Why is most people look at the downside? Has media influenced us? Whatever happened to those touchy feely good stories? Is it the turbulent times we live in that has breed insecurity thus thinking of the downside. Man I have to go to the park Tanveer and think about pink elephants.

    The insight about how our brains are wired was really good. Thank you for sharing.

  2. On November 21st, 2012 at 1:04 PM Tanveer Naseer said:

    Hi Jim,

    Those are some interesting questions you ask. I think part of the answer to them relates to the point I made about how our brains operate like predicting machines; that the current uncertainty we see, read and watch fuels our brain's threat response. And given how our brain responds with 5 times more resources, it naturally holds our attention.

    Also, as was mentioned in the interview I did with Shirzad Chamine in episode #9 of my "Leadership Biz Cafe" podcast show, it take 3 positive events to overcome a single negative event. When you pair these facts together, it becomes more apparent why we seem to see more negativity in our words.

    That's why I think it's important to shed light on such strategies because as others have pointed out in their works, it is very much possible for us to overcome them once we gain a better awareness and understanding of these mechanisms.

    I'm glad to hear you enjoyed this piece, Jim. I always enjoy the opportunity to bring some of my love of science into the discussion of how we can do a better job leading those under our care.

  3. On November 22nd, 2012 at 4:49 AM @KimunyaMugo said:

    Great post Tanveer. Just yesterday, I got a call to invite me to a 2-day workshop on communication and emerging nick-knacks…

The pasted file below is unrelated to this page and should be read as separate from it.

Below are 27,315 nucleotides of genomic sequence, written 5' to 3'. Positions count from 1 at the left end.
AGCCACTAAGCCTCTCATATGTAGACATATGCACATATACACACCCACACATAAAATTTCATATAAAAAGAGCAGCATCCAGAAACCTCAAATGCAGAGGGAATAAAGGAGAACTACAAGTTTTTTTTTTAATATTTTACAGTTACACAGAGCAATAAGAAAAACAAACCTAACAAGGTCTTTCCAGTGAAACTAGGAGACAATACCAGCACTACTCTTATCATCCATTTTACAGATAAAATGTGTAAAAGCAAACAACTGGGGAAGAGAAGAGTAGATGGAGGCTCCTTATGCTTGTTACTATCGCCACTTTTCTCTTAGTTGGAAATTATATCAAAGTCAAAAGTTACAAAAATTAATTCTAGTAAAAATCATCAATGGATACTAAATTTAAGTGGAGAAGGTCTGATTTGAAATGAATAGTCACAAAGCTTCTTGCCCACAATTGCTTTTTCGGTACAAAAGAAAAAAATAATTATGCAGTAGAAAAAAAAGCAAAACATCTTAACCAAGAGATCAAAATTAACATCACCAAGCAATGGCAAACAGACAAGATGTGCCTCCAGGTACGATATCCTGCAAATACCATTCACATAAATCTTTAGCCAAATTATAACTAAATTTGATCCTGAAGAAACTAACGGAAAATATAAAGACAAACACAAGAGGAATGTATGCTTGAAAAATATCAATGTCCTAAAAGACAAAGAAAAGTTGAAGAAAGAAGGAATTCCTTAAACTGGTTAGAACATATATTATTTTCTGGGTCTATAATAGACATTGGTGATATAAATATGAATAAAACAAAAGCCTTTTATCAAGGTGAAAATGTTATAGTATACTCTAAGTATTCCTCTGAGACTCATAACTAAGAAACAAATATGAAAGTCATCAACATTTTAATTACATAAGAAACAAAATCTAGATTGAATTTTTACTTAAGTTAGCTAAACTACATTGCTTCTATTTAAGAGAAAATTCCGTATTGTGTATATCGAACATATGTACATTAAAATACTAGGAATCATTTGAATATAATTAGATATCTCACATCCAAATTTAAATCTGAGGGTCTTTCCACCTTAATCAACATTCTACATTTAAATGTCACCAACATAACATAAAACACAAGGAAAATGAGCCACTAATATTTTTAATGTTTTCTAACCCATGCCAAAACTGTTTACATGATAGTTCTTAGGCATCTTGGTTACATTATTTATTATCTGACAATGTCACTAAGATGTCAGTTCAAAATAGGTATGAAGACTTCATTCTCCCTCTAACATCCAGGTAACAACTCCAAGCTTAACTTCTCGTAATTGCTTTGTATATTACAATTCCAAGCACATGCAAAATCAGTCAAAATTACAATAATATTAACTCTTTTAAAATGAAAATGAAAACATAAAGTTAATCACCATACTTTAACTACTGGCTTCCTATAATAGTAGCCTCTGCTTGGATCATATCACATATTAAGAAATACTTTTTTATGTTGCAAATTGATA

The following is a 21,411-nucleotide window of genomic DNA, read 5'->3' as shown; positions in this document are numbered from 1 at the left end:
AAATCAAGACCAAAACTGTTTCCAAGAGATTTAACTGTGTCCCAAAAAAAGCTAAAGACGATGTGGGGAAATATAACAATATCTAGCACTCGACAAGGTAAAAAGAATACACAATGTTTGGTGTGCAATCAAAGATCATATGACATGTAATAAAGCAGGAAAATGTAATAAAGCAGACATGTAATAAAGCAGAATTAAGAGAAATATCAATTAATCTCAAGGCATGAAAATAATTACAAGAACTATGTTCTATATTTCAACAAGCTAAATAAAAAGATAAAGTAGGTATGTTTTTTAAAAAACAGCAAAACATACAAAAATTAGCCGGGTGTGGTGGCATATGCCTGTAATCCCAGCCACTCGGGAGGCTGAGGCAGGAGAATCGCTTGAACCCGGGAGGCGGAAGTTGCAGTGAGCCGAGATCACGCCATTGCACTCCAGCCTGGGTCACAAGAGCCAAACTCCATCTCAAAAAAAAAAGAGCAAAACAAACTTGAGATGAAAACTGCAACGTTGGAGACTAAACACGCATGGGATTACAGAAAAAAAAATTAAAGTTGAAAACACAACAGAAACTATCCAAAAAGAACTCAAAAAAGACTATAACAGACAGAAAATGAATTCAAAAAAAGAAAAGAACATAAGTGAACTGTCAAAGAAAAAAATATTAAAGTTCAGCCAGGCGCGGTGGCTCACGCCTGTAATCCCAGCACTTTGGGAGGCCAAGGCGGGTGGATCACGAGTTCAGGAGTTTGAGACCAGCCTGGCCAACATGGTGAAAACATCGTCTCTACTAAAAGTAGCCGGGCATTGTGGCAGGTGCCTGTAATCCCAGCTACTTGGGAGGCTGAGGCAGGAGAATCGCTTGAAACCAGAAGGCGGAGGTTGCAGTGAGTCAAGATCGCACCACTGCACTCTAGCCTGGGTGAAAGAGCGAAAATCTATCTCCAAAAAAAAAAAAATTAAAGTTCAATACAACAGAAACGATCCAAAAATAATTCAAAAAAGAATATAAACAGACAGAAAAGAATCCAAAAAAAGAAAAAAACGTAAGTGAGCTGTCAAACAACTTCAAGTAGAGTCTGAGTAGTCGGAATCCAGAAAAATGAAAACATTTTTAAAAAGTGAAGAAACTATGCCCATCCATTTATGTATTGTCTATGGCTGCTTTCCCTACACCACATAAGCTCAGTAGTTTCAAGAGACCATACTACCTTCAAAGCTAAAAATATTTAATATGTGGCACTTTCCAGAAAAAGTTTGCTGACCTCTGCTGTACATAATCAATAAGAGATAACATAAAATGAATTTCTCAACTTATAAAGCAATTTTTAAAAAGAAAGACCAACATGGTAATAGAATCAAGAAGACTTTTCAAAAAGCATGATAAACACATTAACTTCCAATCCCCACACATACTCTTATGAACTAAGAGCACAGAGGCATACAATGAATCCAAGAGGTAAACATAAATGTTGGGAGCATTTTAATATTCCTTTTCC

The consultant went on and on about how I'll learn to be more successful in my communication work. I have heard this over and over again. I stopped him in his tracks with this: "Do you have any module or case study that addresses failure? I think the participants could also learn a lot from that too, don't you think?" He went dead silent for a few seconds. "Actually, I have never heard that line of thought," he responded. He also added that they need to seriously consider adding it to their training. He even suggested that they may invite me to speak about it.

    You see, we are so attuned to avoid negative thoughts. I actually have a section titled "Pink elephant" in my upcoming book "Home Bound: Lead at Home in 6 Intentional Steps". In it I look at some very hurtful experiences I went through during my childhood and how I used them as a launch-pad to becoming a better father and leader at home.

  4. On November 22nd, 2012 at 4:00 PM Tanveer Naseer said:

    Hi Kimunya,

    Your comments remind me of one of my favourite concepts – that we're not defined by what happens to us, but by how we choose to respond and learn from those experiences.

    Thanks for sharing your thoughts and experiences with this.